Exactly two weeks before an earthquake hit Mount Kinabalu on 5 June 2015, my husband and I were at Mount Kinabalu Pine Resort, Kundasang. He, to climb the beautiful yet reckonable mountain and I too enjoy the Kinabalu park, botanical garden and the hot-springs.
It was a worthwhile holiday in peaceful and surreal surroundings. Close to nature, sometimes even feeling one with nature. My husband Antony, decided at 68 years of age, to climb Borneo’s highest mountain. So, for a couple of months he trained climbing hills and taking long walks. Being a first time climber, it was tiring for him – the trek up to Laban Rata – often a steep gradient walk of about 6 km over rough terrain.
His experience during the trek up te mountain to Laban Rata was incomparable to anything he had done before. Mount Kinabalu and its surroundings are considered one of the most important biological sites in the world with more than 4,500 species of flora and fauna. Being an avid photographer, he enjoyed not only the view but also taking pictures of one of the oldest forests in the world.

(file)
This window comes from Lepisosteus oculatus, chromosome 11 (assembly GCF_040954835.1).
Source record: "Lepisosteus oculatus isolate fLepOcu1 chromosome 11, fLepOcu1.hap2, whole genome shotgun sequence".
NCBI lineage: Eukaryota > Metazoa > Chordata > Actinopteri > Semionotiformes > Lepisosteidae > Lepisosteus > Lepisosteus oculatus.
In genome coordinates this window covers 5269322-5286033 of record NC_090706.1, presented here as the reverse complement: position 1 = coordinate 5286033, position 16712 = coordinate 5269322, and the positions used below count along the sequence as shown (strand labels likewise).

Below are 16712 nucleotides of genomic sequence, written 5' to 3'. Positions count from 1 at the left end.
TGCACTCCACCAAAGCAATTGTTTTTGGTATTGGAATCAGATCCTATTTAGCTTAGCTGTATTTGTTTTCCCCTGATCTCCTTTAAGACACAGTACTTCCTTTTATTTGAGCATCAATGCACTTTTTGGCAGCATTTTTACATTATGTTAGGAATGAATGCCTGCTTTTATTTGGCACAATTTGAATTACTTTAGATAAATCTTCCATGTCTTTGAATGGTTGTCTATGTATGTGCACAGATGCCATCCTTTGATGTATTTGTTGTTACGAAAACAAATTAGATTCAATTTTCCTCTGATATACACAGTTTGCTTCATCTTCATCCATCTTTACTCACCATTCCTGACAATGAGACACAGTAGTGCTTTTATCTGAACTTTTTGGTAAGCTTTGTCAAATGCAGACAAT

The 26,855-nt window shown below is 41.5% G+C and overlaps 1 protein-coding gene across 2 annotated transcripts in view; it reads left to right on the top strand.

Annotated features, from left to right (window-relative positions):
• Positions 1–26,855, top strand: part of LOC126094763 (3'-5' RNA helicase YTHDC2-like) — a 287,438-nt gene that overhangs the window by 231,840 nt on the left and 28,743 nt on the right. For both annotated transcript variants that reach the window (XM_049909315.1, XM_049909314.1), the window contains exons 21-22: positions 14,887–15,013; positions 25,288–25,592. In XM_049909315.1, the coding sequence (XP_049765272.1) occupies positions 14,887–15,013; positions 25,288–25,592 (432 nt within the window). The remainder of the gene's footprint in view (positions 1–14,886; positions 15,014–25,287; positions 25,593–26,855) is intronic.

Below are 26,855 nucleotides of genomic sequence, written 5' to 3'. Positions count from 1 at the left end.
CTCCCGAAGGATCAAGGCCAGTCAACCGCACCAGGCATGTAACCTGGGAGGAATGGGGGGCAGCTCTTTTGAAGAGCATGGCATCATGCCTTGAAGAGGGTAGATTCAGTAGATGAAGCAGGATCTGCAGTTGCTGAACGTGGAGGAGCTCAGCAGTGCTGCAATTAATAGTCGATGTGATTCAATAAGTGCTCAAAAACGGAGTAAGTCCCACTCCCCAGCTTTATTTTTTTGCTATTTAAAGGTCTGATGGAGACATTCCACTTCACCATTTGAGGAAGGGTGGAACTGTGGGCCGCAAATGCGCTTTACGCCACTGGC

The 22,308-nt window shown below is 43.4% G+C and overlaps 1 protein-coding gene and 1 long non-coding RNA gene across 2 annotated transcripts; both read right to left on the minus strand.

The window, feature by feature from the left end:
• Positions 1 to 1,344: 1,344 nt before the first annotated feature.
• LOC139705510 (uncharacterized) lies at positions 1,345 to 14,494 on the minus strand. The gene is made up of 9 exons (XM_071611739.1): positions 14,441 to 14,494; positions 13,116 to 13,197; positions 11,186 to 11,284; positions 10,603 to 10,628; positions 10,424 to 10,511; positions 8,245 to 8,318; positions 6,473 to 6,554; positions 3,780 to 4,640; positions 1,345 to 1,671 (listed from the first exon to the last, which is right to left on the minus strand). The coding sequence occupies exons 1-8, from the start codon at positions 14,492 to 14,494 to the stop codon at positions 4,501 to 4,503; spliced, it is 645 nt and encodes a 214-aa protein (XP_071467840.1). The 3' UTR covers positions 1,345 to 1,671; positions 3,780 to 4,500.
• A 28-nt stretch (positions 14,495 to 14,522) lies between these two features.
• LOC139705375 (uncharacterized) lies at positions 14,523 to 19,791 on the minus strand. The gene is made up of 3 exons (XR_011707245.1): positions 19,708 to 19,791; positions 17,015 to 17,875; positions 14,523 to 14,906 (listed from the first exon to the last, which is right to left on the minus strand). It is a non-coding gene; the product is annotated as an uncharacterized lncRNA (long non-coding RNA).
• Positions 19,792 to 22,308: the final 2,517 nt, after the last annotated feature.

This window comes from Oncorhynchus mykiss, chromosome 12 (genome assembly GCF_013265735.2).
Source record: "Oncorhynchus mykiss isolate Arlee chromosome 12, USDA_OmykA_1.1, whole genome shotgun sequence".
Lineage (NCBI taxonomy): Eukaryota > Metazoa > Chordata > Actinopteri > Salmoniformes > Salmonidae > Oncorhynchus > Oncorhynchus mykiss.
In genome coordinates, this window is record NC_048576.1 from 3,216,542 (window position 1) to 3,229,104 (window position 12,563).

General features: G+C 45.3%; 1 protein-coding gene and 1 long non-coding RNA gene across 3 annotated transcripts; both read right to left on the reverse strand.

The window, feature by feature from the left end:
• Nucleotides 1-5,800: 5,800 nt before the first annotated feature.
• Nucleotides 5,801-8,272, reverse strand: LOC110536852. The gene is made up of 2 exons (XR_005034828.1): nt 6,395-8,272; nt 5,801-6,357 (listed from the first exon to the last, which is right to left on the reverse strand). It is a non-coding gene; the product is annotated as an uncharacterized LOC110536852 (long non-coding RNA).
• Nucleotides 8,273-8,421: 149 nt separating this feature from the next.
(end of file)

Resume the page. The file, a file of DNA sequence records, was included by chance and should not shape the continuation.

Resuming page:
Whilst my husband labored up and down the mountain, I had a fun filled time with some new friends I made who were from Singapore. We spent two days together hiking, walking the Treetop Canopy Walkway, enjoyed a relaxing soak in the Poring Hot Springs, eating meals in restaurants, visiting the botanical gardens, taking nature trails and watching a beautiful sunrise. We even got to see a rafflesia in full bloom. An episode of thick, chill mist from the mountains at 3 pm seriously reducing visibility for about half an hour, was actually enjoyed.
Having had such a wonderful few days in Kundasang in the Ranau district, it is rather shocking to hear of the earthquake that has left many parts of the trails taken by Antony in shambles. To know that this seemingly gentle place could be wrecked within a short while is unnerving. The gentle people of Sabah have to suffer the heartbreak of bringing down bodies. The mountain considered sacred by the locals and one of the greatest tourist attractions in this region, has cast a shadow over the livelihood of many.
Many stories of heroism of the local guides are emerging. These kind and pleasant folk have spines of steel and we are pleased to have had the opportunity to meet some of them.
We pray for the people of Sabah that they may be spared any further heartache. That the joy of the mountains and pride of having Malaysia’s first World Heritage Site (UNESCO, December 2000) for its “outstanding universal values” may not be snatched from under them.